A Source of Personal and Social Transformation > USC Institute for Advanced Catholic Studies > USC Dana and David Dornsife College of Letters, Arts and Sciences
By Timothy Matovina, Ph.D.
August 24, 2021
I first encountered Our Lady of Guadalupe during a course I took in 1982 at the Mexican American Cultural Center in San Antonio, Texas. A class presentation by Sr. Rosa María Icaza, Ph.D, CCVI awakened me to the significance of the image and history of Guadalupe. Inspired by his lecture, I visited the Basilica of Our Lady of Guadalupe in Mexico City later that year and was overwhelmed by the intense reverence that Guadalupe engenders among its followers. Since then, I have participated in the Guadalupe Festival on December 12 every year and have studied and written about the tradition of Guadalupe. It never ceases to fascinate me.
Scholars, creative writers, and artists have examined Guadalupe from a range of disciplines and perspectives, uncovering its significance as a historical, cultural, gender, social, and religious phenomenon. Guadalupe – At the Break of Dawn, a collaborative project between Loyola Marymount University and USC’s Institute for Advanced Catholic Studies, is a welcome addition to the burgeoning field of Guadalupean studies. A series of webinars held in May launched the project, bringing together interdisciplinary experts whose discussions underscore its promise. The project is about to shed new light on what might be seen as the postmodern challenge to understanding Guadalupe: as the meanings and applications of traditions like Guadalupe grow, their power to unite people around a vision common may decrease.
Guadalupe – At the Break of Dawn is a welcome addition to the growing field of Guadalupean studies.
Indeed, while varying perspectives on Guadalupe marked earlier eras, today divergent emphases and even outright disagreements about Guadalupe are even more widespread. Like scholars, devotees of Guadalupe relate it to an ever-widening range of concerns. Native American groups engage it as a source of Native spirituality. Supporters of the pro-life movement revere her as the patroness of the unborn child. Chicana feminists argue that her goal is to liberate women and all oppressed people. Church leaders proclaim it as an evangelistic force. As the competing sides vie for hermeneutical advantage in delineating and channeling Guadalupe’s power, their divergent and, at times, contradictory emphases underscore just how influential a phenomenon Guadalupe has become.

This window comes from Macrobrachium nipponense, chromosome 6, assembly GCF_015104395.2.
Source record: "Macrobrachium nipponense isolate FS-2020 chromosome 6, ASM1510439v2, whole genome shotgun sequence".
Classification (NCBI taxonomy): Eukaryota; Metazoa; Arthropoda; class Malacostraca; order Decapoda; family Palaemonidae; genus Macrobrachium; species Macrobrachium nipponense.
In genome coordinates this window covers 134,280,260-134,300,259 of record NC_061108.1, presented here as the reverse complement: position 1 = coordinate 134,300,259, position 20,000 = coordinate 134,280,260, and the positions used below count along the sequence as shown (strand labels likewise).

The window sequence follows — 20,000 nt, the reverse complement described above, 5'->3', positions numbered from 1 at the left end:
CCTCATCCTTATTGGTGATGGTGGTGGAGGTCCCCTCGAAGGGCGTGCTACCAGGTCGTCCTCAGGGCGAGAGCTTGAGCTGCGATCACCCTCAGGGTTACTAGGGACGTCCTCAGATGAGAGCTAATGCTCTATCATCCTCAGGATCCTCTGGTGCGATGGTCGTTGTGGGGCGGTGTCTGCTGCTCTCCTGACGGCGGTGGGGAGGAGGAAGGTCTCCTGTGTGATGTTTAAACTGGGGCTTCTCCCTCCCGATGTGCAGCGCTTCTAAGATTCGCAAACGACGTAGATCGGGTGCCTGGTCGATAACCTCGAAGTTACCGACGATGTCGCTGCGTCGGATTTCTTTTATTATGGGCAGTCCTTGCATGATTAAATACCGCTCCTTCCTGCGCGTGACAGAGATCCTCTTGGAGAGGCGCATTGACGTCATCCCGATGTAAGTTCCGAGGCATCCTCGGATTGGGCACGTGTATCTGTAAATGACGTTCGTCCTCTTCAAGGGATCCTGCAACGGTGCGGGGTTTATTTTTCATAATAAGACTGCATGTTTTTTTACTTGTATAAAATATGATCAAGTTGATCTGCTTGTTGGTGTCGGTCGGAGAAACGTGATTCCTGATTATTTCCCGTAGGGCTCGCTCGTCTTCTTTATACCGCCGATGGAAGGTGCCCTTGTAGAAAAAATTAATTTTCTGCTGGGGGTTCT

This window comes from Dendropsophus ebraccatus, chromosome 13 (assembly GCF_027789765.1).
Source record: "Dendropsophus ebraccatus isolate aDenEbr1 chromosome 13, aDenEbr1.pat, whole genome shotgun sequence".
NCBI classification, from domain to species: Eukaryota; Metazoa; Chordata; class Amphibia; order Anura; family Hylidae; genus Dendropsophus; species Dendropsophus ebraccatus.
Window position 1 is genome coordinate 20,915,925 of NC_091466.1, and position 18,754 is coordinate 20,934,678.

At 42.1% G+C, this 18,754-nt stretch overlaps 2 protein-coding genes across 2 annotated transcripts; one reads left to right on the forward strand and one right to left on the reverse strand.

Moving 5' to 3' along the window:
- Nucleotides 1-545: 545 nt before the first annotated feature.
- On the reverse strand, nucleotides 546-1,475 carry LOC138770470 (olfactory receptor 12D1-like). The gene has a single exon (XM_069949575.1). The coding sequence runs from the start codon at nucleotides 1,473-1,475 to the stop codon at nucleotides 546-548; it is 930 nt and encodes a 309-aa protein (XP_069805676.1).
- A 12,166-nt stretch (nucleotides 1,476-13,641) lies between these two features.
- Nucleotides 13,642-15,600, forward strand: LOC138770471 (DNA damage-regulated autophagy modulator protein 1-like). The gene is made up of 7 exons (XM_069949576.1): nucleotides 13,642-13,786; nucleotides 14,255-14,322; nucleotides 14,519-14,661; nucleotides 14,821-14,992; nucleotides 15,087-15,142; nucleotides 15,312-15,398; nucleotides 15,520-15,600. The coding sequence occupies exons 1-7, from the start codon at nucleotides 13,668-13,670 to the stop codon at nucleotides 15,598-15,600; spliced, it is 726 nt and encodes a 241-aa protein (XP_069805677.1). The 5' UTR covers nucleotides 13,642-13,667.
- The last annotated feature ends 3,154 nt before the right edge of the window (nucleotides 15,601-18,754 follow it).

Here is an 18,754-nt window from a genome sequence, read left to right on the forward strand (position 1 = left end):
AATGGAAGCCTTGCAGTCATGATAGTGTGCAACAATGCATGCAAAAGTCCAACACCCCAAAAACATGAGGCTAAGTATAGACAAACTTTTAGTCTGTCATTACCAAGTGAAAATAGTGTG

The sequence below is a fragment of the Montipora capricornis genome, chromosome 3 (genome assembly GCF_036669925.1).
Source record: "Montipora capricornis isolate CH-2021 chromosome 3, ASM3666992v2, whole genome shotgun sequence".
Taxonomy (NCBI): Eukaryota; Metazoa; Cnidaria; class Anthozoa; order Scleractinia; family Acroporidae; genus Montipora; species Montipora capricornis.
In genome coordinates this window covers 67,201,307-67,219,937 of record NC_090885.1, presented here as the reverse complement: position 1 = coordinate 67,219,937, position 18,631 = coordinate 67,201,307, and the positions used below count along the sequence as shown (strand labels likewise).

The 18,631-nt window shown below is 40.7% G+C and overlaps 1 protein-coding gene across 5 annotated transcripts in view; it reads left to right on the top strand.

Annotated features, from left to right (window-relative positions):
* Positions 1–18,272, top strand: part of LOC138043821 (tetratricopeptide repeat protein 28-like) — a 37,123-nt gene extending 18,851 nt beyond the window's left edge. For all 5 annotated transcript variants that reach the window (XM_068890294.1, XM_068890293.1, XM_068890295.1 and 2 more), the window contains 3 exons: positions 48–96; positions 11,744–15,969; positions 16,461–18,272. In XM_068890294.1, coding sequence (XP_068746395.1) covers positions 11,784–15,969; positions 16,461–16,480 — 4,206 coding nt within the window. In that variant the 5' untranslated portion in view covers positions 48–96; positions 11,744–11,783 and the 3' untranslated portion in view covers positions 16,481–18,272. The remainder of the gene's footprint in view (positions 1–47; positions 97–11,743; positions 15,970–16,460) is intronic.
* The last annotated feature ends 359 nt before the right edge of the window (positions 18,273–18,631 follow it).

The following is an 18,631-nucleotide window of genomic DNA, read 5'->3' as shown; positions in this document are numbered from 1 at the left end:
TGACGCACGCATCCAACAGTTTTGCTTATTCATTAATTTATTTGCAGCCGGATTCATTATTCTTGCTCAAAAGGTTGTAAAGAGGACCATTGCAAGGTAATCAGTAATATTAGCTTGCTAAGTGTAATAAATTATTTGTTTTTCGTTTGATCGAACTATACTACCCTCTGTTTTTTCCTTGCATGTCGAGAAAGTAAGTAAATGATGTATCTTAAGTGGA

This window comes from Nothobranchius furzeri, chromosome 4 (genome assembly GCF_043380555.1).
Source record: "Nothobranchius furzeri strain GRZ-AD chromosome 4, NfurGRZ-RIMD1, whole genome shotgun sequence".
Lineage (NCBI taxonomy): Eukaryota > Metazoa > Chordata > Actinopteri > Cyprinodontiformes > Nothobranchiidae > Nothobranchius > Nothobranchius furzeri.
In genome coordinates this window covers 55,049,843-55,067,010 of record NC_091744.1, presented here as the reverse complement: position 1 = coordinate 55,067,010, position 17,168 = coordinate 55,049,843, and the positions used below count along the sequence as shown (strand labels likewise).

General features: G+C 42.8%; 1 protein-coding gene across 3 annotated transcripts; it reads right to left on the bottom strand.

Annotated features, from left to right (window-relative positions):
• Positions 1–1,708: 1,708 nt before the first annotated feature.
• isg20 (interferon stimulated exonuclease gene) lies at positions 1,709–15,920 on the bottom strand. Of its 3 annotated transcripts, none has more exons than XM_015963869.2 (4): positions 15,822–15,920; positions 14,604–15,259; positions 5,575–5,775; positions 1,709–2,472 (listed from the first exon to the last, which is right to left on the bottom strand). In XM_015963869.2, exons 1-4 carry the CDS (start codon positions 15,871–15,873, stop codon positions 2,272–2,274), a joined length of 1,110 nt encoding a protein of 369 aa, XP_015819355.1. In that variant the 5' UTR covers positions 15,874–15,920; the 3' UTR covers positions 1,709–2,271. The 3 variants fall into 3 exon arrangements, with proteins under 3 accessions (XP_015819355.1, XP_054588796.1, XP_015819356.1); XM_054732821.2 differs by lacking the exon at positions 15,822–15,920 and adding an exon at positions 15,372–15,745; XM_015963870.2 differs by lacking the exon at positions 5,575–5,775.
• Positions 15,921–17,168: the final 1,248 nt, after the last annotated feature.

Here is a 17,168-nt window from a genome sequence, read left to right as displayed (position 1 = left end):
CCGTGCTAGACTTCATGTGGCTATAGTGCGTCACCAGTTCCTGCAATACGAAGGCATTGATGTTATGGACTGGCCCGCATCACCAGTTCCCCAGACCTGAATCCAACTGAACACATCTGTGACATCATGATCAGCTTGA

As the competing sides vie for hermeneutical advantage in delineating and channeling Guadalupe’s power, their divergent and, at times, contradictory emphases underscore just how influential a phenomenon Guadalupe has become.
Yet through many divergent groups, Guadalupe and her chosen emissary Juan Diego reveal a common desire to renew peoples’ lives, communities, and societies. It is a source of personal and social transformation. As Pope Francis reminded his listeners in his 2016 homily at the Sanctuary of Guadalupe in Mexico City, Guadalupe appeared at a dark time in history. She went to the periphery and through Juan Diego she unleashed the power of hope within an oppressive colonial reality. She requested that a temple be built on the hill of Tepeyac where she “will show and give to all my love, my compassion, my help and my protection”. Not just the natives. Not just the conquering Spaniards. Not just enslaved Africans, or mixed-race children. Everybody. Pope Francis echoes many other faithful in his insistence that Guadalupe calls us to action as she did for Juan Diego.
My hope for Guadalupe – At the Break of Dawn is that it will help us better understand and amplify that call.
Editor’s Note: Timothy Matovina, Ph.D., is a professor and department chair at the University of Notre Dame. He works in the area of faith and culture, with a specialization in Catholic American and Latin American theology and religion. Dr. Matovina has written and edited 20 books, the most recent of which is “Theologies of Guadalupe: From the Era of Conquest to Pope Francis.”
See his panel discussion Guadalupe — At Dawn at: https://dornsife.usc.edu/iacs/guadalupe-webinar-one/